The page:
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US LANDING

HISTORICAL ACCOUNT OF THE U.S. LIBERATION FORCES LANDING IN LORETO, FEATURING “GALLUP”, “ROSS”, AND SIXTH RANGER INFANTRY BATTALION

Desolation Point on the northern tip of Dinagat Island was where American troops first landed on October 17, 1944 to liberate the Philippines from the Japanese. On 20 October 1944, MacArthur’s forces began the invasion of the Philippines. The principal target was Leyte. The actual push began when the Sixth Ranger Division overran the nearby islands of Suluan, Dinagat and Homonhon near the entrance of Leyte Gulf. Three days of heavy air, land and sea combat took place as Allied forces made the landing on Leyte. The Japanese lost a fleet carrier, three light carriers, three battleships, six heavy and four light cruisers as well as eleven destroyers. The US Navy lost a light carrier, two escort carriers, two destroyers and a destroyer escort.
Departing Hollandia 12 October 1944, Gallup was part of the screen for the vast task force, which returned General MacArthur to the Philippines. On the 17th she shelled the beach area in the island of Dinagat, and the next day she swept the channel into Leyte Gulf, P.I., as U.S. forces poised for the invasion. She then began antisubmarine and anti-mine patrol near Black Beach, screening vessels engaged in landing operations Stationed most of the time off Desolation Point, she collected tide and hydrographic information, served as dispatch boat and as escort through the cleared channel in Leyte Gulf, guided incoming ships and convoys through the channel, and served as harbor entrance control vessel during landing operations. She performed these duties, most of the time in gusty, stormy weather, with Bisbee (PF-46), LCI(L)-343, and LCI(L)-344, before being sent on an escort mission to Humbolt Bay on 28 November, touching San Pedro Bay and Kossol Roads, Manus, en route. On 3 December she left for the West Coast stopping to drop men at Seeadler Harbor, Admiralty Islands, and Pearl Harbor. She arrived in San Francisco on Christmas Day 1944.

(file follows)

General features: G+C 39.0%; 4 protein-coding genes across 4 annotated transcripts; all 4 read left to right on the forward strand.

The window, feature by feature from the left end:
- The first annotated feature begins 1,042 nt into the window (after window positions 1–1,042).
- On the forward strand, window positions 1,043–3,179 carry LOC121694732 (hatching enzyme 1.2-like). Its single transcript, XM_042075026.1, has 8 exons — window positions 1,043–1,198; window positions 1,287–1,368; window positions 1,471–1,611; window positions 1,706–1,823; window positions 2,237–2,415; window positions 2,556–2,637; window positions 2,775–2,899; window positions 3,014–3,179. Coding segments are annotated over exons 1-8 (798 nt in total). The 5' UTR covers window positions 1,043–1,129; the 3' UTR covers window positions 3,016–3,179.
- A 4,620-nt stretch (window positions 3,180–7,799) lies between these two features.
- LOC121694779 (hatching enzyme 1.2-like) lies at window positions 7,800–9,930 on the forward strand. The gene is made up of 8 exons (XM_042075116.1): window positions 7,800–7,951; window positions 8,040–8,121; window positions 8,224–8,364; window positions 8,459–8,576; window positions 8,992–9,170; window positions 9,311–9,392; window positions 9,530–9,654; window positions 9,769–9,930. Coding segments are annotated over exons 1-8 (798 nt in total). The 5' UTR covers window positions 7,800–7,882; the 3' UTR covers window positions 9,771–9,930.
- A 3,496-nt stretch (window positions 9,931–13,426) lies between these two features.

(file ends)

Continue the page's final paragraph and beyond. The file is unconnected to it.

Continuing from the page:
On 12 October, Ross departed the Admiralties. Five days later she arrived off Dinagat Island. On the morning of the 18th, she covered landings there, on Black Beach 2, and then joined TU 77.2.6 to provide cover for that minesweeping and hydrography unit. Her duty, however, ended abruptly less than 15 hours later.

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HISTORY

"On the northern water of the Surigao del Norte mainland lies Dinagat Island dubbed by Gen. Douglas MacArthur as one of the "three sentinel-islands guarding the Central Philippines from the enemies in the Pacific." Together with Dinagat as the first clas…